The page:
By Jim Slotek
It beats me why imdb doesn’t list narration work as an acting credit (it's under "Self"), but Willem Dafoe has given passionate voice to some trippy and existential documentaries lately.
Last year we heard him muse on the self-awareness of odd-toed ungulates in the animal-advocacy film Do Donkeys Act? And this week, Dafoe’s dream-like, pensive voice takes us skyward with the words of British author Robert MacFarlane (Mountains Of The Mind) - the verbal background for an oddly contemplative musical/visual experiment simply called Mountain.
The film is by former climbing-camera operator Jennifer Peedom, whose last film, Sherpa, was also in a mountainous vein. Mountain was essentially a commission by the Australian Chamber Orchestra and maestro/composer Richard Tognetti (Master and Commander: The Far Side Of The World) to create a visual complement to a score of old-and-new classical works.
She fulfilled her part of the equation with extreme dedication. After a black-and-white opening of the Orchestra tuning their instruments, Mountain flies with the speed of Superman to peaks in 20 countries plus Antarctica, the camera fairly revering these monsters of geology as gods, the way we’re told ancient people once did.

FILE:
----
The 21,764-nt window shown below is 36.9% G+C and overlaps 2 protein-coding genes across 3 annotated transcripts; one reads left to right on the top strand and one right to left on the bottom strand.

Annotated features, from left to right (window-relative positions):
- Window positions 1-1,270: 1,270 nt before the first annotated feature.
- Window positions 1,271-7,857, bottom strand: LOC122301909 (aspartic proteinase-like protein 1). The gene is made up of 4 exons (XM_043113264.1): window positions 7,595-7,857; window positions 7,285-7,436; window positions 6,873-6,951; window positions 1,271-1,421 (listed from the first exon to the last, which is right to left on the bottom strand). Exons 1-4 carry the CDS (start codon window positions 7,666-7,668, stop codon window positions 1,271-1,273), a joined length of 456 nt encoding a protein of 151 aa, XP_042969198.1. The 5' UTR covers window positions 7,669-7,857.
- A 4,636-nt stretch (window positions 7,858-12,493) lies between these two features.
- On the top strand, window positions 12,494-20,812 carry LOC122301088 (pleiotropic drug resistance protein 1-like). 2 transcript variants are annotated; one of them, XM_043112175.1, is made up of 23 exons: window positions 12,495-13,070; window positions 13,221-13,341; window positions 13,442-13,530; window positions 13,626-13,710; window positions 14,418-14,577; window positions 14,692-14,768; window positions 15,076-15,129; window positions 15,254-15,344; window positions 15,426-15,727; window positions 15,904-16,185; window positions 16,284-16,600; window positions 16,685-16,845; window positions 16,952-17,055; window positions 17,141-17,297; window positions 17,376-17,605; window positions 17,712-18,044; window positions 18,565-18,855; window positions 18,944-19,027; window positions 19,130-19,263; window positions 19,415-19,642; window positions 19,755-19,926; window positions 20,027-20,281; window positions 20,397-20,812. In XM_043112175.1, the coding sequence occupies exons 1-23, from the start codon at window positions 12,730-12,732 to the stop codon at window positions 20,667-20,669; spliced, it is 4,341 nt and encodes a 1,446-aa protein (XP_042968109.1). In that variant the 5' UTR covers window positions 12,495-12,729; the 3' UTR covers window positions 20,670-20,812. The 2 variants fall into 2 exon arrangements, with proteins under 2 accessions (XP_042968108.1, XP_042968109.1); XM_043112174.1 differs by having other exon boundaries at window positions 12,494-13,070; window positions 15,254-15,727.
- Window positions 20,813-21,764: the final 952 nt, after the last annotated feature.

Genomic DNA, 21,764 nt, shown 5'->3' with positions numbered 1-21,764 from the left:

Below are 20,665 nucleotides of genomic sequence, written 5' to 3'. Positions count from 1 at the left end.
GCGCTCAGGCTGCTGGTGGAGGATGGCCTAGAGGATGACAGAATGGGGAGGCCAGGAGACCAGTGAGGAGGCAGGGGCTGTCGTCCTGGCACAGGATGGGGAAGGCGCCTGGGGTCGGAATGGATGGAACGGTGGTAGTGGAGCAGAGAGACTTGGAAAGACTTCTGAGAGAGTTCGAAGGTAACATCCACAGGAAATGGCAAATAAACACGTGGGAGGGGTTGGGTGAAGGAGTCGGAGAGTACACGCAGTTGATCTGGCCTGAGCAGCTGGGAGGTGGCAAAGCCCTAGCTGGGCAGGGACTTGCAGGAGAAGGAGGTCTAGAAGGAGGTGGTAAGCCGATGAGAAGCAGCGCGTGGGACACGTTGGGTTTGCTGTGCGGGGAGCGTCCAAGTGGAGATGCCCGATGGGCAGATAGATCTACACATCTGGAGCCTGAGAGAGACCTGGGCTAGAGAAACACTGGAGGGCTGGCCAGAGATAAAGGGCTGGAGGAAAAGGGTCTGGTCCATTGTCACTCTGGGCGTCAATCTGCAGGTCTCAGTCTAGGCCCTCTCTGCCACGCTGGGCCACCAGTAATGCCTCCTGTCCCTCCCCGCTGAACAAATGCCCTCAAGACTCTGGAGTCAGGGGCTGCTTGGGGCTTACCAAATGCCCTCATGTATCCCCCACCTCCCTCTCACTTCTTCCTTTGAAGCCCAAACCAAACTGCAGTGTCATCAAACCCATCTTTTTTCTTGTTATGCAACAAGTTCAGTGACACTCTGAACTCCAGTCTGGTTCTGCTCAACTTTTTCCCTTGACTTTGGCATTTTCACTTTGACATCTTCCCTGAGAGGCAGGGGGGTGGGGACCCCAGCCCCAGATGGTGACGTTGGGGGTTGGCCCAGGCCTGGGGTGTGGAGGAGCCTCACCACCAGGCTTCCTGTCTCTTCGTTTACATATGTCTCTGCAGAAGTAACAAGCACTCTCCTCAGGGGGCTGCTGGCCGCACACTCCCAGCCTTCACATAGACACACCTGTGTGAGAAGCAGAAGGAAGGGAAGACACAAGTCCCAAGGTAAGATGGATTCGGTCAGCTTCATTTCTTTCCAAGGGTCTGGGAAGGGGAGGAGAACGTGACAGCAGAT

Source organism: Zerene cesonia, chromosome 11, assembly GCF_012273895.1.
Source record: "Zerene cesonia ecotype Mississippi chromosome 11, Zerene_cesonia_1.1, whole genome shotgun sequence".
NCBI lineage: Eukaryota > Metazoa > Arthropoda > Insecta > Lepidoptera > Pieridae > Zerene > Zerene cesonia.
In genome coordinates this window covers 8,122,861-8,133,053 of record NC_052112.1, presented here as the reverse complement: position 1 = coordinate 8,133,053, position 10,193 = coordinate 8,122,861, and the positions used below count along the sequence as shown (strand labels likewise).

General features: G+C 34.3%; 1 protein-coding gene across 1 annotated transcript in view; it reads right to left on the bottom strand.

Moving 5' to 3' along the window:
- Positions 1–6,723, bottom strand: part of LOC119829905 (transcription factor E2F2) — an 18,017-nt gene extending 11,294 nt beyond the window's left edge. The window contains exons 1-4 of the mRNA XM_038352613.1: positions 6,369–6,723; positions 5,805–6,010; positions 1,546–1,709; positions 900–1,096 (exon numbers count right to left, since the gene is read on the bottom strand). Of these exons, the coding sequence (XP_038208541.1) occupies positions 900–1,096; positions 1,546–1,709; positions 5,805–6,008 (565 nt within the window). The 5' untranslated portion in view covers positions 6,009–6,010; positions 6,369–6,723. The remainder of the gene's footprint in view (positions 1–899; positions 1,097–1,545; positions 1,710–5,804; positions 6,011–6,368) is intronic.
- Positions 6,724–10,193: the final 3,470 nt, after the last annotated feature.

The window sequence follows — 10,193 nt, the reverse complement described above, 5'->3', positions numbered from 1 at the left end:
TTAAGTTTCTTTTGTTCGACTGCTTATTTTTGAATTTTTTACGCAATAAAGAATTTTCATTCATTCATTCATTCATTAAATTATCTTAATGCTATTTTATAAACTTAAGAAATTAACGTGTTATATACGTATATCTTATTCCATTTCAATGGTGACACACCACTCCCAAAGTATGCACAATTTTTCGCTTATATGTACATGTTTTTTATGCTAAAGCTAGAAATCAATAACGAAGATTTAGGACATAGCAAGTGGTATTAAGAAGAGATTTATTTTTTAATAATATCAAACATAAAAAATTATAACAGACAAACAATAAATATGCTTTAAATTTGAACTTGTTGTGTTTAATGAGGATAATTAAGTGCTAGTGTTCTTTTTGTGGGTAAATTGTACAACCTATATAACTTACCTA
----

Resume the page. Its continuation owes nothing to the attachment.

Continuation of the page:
The movie makes extensive and bold use of the now de rigueur drone-cams, swooping in and out of crevasses and over cliffs. This is a movie most people can visually enjoy – with the clear exception of anyone with a fear of heights. Mountain is a virtual roller-coaster ride of stone, ice and snow.
The movie also notes the relatively recent aspect of human history whereby we see mountains as existential challenges to our mortality. Whereas people hundreds of years ago were content to stare at mountains humbly in wonder (and wouldn’t dream of climbing one), today they are a symbol of our impermanence, home to participatory experiences that invite death.
These include mountain-climbs of course (and a visit to Everest, where the narration becomes a scold, of rich people hiring poor Sherpas to take the risks). But it also includes high-altitude skiing, para-skiing, wing-suit gliding off cliffs thousands of feet high and ice-climbing. At some moments, Mountain is practically a “snuff film,” as when we see skiers engulfed by avalanches, clearly incurring extreme injury if not death. (While most of the film is independently shot, some footage is acquired, and probably familiar to people who do their extreme thrill-seeking on YouTube).
At 70 minutes, Mountain clearly doesn’t overstay its welcome. Every minute of the film is variously contemplative, awe-inspiring, cringe-inducing and gob-smacking. The words are indeed a terrific complement to the vision, but it’s the glistening, indifferent giants who star in the film that make the experience.
Mountain. Directed by Jennifer Peedom. With narration by Willem Dafoe and music by the Australian Chamber Orchestra. Opens in Toronto January 12, 2018 at the Hot Docs Ted Rogers Cinema.